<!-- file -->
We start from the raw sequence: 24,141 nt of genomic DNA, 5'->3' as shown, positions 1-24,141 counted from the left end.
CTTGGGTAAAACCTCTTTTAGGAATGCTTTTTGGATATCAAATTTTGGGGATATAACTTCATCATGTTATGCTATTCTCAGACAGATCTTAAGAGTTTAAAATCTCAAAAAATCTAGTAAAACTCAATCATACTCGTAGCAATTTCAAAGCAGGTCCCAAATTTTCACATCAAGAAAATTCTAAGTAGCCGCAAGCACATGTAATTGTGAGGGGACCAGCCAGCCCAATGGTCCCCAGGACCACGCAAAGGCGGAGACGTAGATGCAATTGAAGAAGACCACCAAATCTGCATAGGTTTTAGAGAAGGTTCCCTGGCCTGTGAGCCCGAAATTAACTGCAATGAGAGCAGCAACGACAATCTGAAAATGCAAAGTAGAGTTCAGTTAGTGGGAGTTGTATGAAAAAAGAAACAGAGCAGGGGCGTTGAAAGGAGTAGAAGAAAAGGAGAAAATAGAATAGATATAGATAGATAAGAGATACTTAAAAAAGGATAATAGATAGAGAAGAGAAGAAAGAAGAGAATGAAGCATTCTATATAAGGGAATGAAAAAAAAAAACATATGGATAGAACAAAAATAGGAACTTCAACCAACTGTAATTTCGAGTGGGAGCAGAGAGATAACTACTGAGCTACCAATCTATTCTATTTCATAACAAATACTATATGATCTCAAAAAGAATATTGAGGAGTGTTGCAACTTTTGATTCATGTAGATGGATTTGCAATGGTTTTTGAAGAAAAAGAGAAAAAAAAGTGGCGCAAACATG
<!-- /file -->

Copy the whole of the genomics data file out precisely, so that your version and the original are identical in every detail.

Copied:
We start from the raw sequence: 24,141 nt of genomic DNA, 5'->3' as shown, positions 1-24,141 counted from the left end.
CTTGGGTAAAACCTCTTTTAGGAATGCTTTTTGGATATCAAATTTTGGGGATATAACTTCATCATGTTATGCTATTCTCAGACAGATCTTAAGAGTTTAAAATCTCAAAAAATCTAGTAAAACTCAATCATACTCGTAGCAATTTCAAAGCAGGTCCCAAATTTTCACATCAAGAAAATTCTAAGTAGCCGCAAGCACATGTAATTGTGAGGGGACCAGCCAGCCCAATGGTCCCCAGGACCACGCAAAGGCGGAGACGTAGATGCAATTGAAGAAGACCACCAAATCTGCATAGGTTTTAGAGAAGGTTCCCTGGCCTGTGAGCCCGAAATTAACTGCAATGAGAGCAGCAACGACAATCTGAAAATGCAAAGTAGAGTTCAGTTAGTGGGAGTTGTATGAAAAAAGAAACAGAGCAGGGGCGTTGAAAGGAGTAGAAGAAAAGGAGAAAATAGAATAGATATAGATAGATAAGAGATACTTAAAAAAGGATAATAGATAGAGAAGAGAAGAAAGAAGAGAATGAAGCATTCTATATAAGGGAATGAAAAAAAAAAACATATGGATAGAACAAAAATAGGAACTTCAACCAACTGTAATTTCGAGTGGGAGCAGAGAGATAACTACTGAGCTACCAATCTATTCTATTTCATAACAAATACTATATGATCTCAAAAAGAATATTGAGGAGTGTTGCAACTTTTGATTCATGTAGATGGATTTGCAATGGTTTTTGAAGAAAAAGAGAAAAAAAAGTGGCGCAAACATG